Hot Topics in Cell Transplantation
3.2 - Effect of DNA demethylation on myoblasts differentiation and myogenesis
Presenter: Ileana , Terruzzi, Milan, Italy
Authors: Pamela Senesi1,2,3, Livio Luzi1,2,3, Anna Montesano1,2,3, Ileana Terruzzi1,2,3
DNA demethylation enhances myoblasts hypertrophy during the late phase of myogenesis activating the IGF-1 pathway
Pamela Senesi1,2,3, Livio Luzi1,2,3, Anna Montesano1,2,3, Ileana Terruzzi1,2,3
1Department of Biomedical Sciences for Health., University of Milan, Milan, Italy; 2Research Centre, San Donato Hospital and Scientific Institute, San Donato Hospital and Scientific Institute, Milan, Italy; 3Nutrition-Metabolism Unit, San Raffaele Scientific Institute, Milan, Italy
Skeletal muscle regeneration and hypertrophy are important adaptive responses to both physical activity and pathological stimuli. This research was performed to investigate the action of DNA demethylation on the late phase of muscle differentiation and early stage of hypertrophy.
The epigenetic process involved in myogenesis was studied with the DNA-demethylating agent 5-azacytidine (AZA). We induced muscle differentiation in C2C12 mouse myoblasts in presence of 5µM AZA and growth (GM) or differentiation (DM) medium for 48, 72 and 96 hours. To study a potential AZA hypertrophic effect, we stimulated 72h differentiated myotubes with AZA for 24h. Unstimulated cells were used as control. By Western blot and immunofluorescence analysis, we examined AZA action on myogenic regulatory factors expression, hypertrophic signaling pathway and myotube morphology.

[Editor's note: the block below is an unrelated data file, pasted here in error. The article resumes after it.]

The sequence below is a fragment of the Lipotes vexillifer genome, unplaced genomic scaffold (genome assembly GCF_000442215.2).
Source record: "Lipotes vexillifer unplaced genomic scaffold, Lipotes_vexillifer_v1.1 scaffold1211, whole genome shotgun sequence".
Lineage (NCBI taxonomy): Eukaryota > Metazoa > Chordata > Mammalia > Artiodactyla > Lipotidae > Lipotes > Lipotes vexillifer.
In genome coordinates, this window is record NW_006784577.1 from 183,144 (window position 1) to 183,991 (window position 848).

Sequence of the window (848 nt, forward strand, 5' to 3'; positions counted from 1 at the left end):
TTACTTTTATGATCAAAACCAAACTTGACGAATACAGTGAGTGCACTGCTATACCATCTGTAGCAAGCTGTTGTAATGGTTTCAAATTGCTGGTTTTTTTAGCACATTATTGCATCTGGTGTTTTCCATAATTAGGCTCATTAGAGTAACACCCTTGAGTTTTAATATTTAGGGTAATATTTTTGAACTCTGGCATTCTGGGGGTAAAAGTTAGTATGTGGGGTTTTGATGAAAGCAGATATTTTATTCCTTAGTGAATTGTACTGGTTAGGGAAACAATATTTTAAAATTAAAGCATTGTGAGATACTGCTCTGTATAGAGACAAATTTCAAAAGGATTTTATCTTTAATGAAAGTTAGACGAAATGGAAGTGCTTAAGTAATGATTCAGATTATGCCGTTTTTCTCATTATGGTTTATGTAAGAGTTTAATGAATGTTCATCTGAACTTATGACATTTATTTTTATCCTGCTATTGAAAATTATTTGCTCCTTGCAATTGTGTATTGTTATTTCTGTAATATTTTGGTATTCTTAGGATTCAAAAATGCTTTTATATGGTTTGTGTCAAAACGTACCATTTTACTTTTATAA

During differentiation, protein levels of myogenic markers, Myf6 and Myosin Heavy Chain (MyHC), were higher in AZA stimulated cells compared to control. Myostatin and p21 analysis revealed morphological changes which reflect a tendency to hypertrophy in myotubes. In AZA stimulated neo formed myotubes, we observed that IGF-1 pathway, kinases p70 S6 and 4E-BP1 were activated. Furthermore, AZA treatment increased MyHC protein content in stimulated neo myotubes.
Our work demonstrates that DNA demethylation could play an important role in promoting the late phase of myogenesis, activating endocellular pathways involved in protein increment and stimulating the hypertrophic process.